WATCH — Calgary teens save the world in one-of-a-kind play
Western Canada High School students included in Calgary arts festival
A downtown Calgary high school on a Wednesday night is not the place you'd expect to find a teen-led theatre production in a festival that features renowned artists from all over the world.
But that's precisely what can be found at Western Canada High School on this cold January evening.
Backstage at the school’s theatre, some Grade 12 students are preparing for the second of a four-night run of their play Revolution or Slumber.
“We aren’t just obsessed with our phones, because it’s bigger than that. It’s about surviving, it’s about giving a planet to future generations.” - Maezy Dennie, stage manager
The play was written by the student cast and crew and it explores the theme of youth empowerment in an age of uncertainty.
The messaging drew the attention of the Calgary international arts festival called High Performance Rodeo.
Revolution or Slumber is the third instalment in the Party Trilogy, which was produced at Western Canada High School. The entire play takes place at a sleepover party. (Rebecca Kelly/CBC)
Written by the students
The play is about a group of teens who come together at a sleepover with the goal of saving the world.
“It’s basically about how we have been forced to save the world as this new generation,” said Maezy Dennie, a Grade 12 student and the play’s stage manager.
Maezy Dennie chats with CBC Kids News backstage before the second performance of Revolution or Slumber. (Rebecca Kelly/CBC)
It’s a form of devised theatre, which is a technique of theatre in which the script is created through collaboration and improvisation involving a group of people.
Avery Chapman, a Grade 12 student and actor in the play, described what that was like:
“It was a collaborative project between the students and the director that took place over the course of five months," Avery said.
"We were given prompts, ideas and writing guidelines and we wrote monologues, poetry and bits of dialogue … which was then cut down and re-edited into the script we have today.”
Avery Chapman was one of the actors and writers of Revolution or Slumber. (Rebecca Kelly/CBC)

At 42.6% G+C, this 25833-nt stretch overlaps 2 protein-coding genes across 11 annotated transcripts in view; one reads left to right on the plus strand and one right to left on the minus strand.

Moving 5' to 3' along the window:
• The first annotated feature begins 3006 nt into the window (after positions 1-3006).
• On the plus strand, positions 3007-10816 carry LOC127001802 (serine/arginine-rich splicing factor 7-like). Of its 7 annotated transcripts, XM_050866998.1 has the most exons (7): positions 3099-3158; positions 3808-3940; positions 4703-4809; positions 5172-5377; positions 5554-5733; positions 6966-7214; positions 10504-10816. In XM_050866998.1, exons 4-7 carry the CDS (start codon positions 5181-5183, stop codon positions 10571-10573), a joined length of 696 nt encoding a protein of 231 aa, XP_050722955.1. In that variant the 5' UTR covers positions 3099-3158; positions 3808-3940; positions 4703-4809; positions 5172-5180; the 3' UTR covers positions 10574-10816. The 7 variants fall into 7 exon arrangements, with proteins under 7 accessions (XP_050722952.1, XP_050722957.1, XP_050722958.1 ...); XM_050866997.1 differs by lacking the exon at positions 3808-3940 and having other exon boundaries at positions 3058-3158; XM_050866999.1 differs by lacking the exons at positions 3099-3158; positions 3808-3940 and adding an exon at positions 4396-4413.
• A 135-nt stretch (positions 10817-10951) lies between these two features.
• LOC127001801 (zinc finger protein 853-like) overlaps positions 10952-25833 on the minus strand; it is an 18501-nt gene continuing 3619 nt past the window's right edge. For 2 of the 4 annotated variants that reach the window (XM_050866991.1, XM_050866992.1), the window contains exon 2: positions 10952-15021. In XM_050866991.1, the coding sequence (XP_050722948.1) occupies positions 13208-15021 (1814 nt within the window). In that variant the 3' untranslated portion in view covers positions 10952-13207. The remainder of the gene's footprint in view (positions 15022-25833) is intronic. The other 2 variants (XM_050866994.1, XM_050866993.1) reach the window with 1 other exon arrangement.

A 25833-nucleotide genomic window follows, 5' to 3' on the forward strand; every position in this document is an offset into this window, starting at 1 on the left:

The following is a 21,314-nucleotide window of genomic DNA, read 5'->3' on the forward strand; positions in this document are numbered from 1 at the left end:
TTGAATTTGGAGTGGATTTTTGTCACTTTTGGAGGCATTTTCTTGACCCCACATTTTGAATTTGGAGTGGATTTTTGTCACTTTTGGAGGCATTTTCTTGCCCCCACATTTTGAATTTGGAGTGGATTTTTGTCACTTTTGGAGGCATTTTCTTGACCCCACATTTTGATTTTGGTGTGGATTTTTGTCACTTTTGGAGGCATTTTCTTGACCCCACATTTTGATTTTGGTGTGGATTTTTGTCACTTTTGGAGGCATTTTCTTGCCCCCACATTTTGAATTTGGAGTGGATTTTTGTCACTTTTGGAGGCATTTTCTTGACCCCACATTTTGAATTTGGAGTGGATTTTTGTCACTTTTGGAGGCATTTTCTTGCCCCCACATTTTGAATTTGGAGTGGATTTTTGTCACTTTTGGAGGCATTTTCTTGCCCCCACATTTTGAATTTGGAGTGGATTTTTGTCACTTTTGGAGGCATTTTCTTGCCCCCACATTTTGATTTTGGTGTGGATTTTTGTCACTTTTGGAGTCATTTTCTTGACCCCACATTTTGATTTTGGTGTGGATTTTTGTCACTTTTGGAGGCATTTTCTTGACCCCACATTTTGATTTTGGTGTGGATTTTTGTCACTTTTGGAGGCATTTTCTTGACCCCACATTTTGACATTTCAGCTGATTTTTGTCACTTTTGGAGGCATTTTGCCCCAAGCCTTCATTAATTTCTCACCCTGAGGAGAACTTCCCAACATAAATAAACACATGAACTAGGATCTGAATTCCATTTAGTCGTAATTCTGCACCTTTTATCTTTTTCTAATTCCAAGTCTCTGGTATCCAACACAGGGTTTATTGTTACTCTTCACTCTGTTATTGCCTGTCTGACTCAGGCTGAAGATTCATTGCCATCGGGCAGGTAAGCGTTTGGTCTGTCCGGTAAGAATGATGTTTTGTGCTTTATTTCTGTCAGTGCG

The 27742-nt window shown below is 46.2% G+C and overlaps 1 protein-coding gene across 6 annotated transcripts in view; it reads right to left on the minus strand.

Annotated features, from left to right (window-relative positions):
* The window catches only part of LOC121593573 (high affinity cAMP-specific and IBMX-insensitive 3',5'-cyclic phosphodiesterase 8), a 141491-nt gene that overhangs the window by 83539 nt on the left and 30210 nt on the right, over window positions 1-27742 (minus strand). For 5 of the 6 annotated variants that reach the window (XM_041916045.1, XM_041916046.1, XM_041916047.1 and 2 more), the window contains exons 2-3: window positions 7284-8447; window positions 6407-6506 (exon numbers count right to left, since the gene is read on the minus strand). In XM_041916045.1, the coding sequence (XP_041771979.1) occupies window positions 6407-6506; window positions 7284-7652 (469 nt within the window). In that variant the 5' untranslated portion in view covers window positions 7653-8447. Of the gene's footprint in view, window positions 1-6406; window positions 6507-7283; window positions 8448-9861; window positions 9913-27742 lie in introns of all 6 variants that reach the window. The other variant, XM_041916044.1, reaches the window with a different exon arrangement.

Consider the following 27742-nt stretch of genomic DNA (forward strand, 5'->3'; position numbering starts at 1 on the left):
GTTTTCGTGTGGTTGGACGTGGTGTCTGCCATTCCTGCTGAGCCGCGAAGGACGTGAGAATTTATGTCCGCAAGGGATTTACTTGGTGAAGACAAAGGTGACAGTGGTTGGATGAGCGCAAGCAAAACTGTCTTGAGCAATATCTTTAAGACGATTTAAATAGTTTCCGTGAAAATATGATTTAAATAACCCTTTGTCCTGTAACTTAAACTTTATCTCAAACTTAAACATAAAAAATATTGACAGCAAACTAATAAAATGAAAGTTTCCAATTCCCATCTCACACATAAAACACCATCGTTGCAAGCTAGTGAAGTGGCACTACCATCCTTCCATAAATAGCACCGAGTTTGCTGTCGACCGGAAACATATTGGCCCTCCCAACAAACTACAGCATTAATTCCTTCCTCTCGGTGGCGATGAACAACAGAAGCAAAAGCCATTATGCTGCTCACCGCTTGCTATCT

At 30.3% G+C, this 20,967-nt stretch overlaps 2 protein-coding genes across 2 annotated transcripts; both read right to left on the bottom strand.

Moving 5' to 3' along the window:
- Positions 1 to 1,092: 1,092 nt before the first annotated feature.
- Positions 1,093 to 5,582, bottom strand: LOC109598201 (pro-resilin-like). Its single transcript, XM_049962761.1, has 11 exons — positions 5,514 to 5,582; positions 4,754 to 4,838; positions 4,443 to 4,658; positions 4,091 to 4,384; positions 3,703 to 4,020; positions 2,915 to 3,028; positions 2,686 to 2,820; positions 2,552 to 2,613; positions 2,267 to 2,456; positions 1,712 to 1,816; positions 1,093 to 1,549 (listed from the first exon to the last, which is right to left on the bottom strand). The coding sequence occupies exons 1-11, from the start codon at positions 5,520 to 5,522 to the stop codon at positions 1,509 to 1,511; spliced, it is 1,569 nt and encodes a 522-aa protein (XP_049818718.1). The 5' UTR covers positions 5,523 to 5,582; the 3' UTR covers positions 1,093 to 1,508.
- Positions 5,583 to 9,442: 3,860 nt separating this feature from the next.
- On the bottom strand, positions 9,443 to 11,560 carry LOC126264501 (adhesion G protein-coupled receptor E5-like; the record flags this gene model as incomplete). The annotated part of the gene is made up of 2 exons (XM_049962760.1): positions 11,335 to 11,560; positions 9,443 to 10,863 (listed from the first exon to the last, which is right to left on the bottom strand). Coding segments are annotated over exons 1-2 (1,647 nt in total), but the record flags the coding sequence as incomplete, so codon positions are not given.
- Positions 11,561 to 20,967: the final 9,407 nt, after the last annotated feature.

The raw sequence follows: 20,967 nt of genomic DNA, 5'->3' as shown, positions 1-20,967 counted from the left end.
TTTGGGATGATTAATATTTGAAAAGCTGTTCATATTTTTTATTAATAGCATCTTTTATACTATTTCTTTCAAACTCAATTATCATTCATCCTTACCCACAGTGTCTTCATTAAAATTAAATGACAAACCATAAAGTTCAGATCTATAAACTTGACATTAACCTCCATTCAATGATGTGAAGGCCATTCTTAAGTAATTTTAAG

Trying to save the world
Over the course of the sleepover party, 11 students try to come up with a revolution that will fix major issues in society such as climate change.
Their goal is to save the planet from those who won’t do anything about it.
The play explores the idea that older generations are failing this world and it’s up to the younger generation to become aware, protest and take action.
“Often we get squashed down because we’re ‘just teenagers’ and we’re ‘obsessed with boys’ and ‘snapchatting,’” said Maezy.
“I hope that the audience sees that we care, that we aren’t just obsessed with our phones, because it’s bigger than that. It’s about surviving, it’s about giving a planet to future generations.”
Western Canada High School is just outside downtown Calgary. (Rebecca Kelly/CBC)
A historic school
Western Canada High School has a long tradition in the dramatic arts, and was one of the first high school drama programs to exist in Western Canada.
“We have a history of really amazing theatre artists and quite an incredible list of alumni,” said Caitlin Gallichan-Lowe, the school’s drama teacher and director of the play.
Among the notable alumni was High Performance Rodeo co-founder Michael Green. He died in a car crash in 2015, but the school’s connection to the festival remained close.
Not your average rodeo
A different kind of rodeo comes to town for three weeks every year in Calgary. High Performance Rodeo features theatre, music, dance and multidisciplinary art.
Blake Brooker, also co-founder of High Performance Rodeo, saw the second play in the school’s Party trilogy and, according to Gallichan-Lowe, was impressed.
“He said to me that show ‘was so good it should be in the rodeo’ and I said: ‘Yeah, that’s my dream.’ ”
Brooker “took a chance on us” and offered to include the third and final play in the festival, she said.
The play had a four-night run as a part of the High Performance Rodeo. (Rebecca Kelly/CBC)
A special group
The first play in the trilogy was produced in 2011, and there was no concrete timeline for when the other two would be made.
Gallichan-Lowe waited for a special group of students that she felt could pull it off.
“They’re so talented and brave and smart and they have so much compassion,” she said, “I’m so humbled by them every day. I’m so grateful. It’s an amazing thing to be around these people.”
But it’s not just their teacher who recognizes how special this group is. They see it in each other as well.
“These people are wonderful,” said Avery.
“They’re all so creative and bright and brilliant and it is just a constant inspiration to come in and work with them every single day.”
And although the play’s run is over, the students themselves are just getting started.
“There are people here who are going to seriously make it big,” Avery said.
“I want to write, I want to create,” said Maezy. “[I want to] keep sending messages and keep making magic.”